Historically, working class whites have been evangelical Protestants. In
the early years of America, poor whites had a very low
literacy rate. The majority of the class existed as sharecroppers and tenant farmers with little
or inclination for
formal education nor organized religion. Lacking the ability to read the Bible, and receiving no
formal explanations of Christianity, their religious experience was based on trips to tent revivals
and outdoor camp meetings.
As far back as the 1830's, we see parodies of such lower class religious revivals in Southwestern
sketches. Sweaty Protestant ministers leading congregations in unruly and spirit filled altar calls
are the normal image, typically coupled with shady ushers taking the offering. These depictions
are demeaning to the congregation as well as to the ministers. This stereotype has clearly
survived in modern day treatment of television evangelists and fundamentalist preachers, in
You Have Seen Their Faces was a book published in the 1930's with the intention of
working class whites during the Great Depression in order to make the
general population socially aware of the plight of farmers. These dignified images are captured
in photos taken by Margaret
Bourke-White. However, her husband, Erskine Caldwell, is
responsible for the under photo captions which are placed in quotation marks under each image.
The sentiments under the photographs are shockingly condescending. They show the people
speaking in terms that are self-deprecating, racist, ignorant and shallow. There is only a tiny
disclaimer at the front of the edition, explaining, "The legends under the pictures are intended to
authors' own conceptions of the sentiments of the individuals portrayed; they do not pretend to
reproduce the actual sentiments of these persons." Such a statement should immediately raise
one's hackles, particularly after you read the attitude of the quotations and consider how few
took the time to examine this little blurb before delving into the arresting photographs.
| "Mrs. Peterson is growing thinner"|| "Mildred has on a new pair of shoes"
One section is on the topic of religion and includes powerful photographs of church settings,
and white. I have included two from the white church service, to give an idea of the striking
treatment of the photograph's subjects. These women are belittled into a state of concern over
weight. Rather than using these images to recognize the importance and sacredness of their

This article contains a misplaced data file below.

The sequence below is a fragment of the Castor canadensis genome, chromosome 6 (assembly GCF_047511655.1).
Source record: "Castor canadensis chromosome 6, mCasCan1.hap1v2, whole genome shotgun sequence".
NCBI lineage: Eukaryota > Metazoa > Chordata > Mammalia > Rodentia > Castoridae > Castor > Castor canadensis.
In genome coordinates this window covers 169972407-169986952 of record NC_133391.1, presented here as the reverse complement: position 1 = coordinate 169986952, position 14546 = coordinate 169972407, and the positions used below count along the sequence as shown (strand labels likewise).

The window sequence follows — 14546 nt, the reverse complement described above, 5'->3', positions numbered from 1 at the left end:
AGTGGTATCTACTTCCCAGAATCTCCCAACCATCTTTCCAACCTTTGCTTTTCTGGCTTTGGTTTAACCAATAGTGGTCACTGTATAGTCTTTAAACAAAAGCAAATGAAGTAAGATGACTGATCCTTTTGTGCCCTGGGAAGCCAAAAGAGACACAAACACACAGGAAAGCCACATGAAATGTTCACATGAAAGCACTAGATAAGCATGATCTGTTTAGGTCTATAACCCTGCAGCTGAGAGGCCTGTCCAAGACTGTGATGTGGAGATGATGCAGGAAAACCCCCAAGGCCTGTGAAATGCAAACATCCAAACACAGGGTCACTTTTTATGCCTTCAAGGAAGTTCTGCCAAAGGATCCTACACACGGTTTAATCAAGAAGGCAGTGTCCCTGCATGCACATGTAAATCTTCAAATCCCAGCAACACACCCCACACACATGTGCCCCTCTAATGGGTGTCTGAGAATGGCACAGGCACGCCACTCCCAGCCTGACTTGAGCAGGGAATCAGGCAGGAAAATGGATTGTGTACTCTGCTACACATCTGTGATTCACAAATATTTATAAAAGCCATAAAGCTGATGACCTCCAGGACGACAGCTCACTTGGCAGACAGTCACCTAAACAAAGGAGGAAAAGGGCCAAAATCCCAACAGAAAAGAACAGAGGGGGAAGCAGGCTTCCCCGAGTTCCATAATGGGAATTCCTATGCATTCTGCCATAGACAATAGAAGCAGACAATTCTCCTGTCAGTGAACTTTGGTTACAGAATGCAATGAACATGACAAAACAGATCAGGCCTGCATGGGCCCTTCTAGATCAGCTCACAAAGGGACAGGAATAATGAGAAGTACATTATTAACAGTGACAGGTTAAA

religious belief in the functioning of their personal thought and community life, it is used as a
matter of derision.
Moving into modern time, Paul Fussell's Class, includes a section on the way to judge the
a city by its religious fundamentalism:
Another way to judge a place's undesirability is to measure the degree to which
religious fundamentalism is identified with it. Akron, Ohio...is fatally known as the home of the
Rex Humbard Ministry, the way Greenville, South Carolina, is known as the seat of Bob Jones
University, and Wheaton, Illinois, is identified with Wheaton College and remembered thus as
forcing ground of the great Billy Graham. Likewise Garden Grove, California, locus of the Rev.
Robert Schuller, famous for his automatic smile and his cheerful Cathedral of glass. Can a
higher-class person live in Lynchburg, Virginia? Probably not, since that town is the origin of
Jerry Falwell's radio emissions, the site of his church and the mailing address for free-will
offerings. Indeed, it seems that no high-class person can live in any place associated with
religious prophecy or miracle...(p.37)
And we all know the general assumptions about the South. Just take a look at the geographical
distribution of Baptist (read fundamentalist) churches in America. Spiritual aspects of life are
generally ignored by the mainstream rhetoric in America today. There is a common denial of
faith, hope and belief in a higher being.
The working class white in America has retained this connection
in their daily lives, if not in practice, always in rhetoric and core beliefs. Maybe it is due to an
attachment to things not manmade; nature, family, and community. It is acceptable to feel a
responsibility to others and to a higher being -- a way of thinking often looked down upon in the
centered world of psychology and independent business people. Yet outsiders use their
evangelical Protestantism as another area for derision, rather than accepting this as a sacred,
valued and sincere belief in spiritual lives.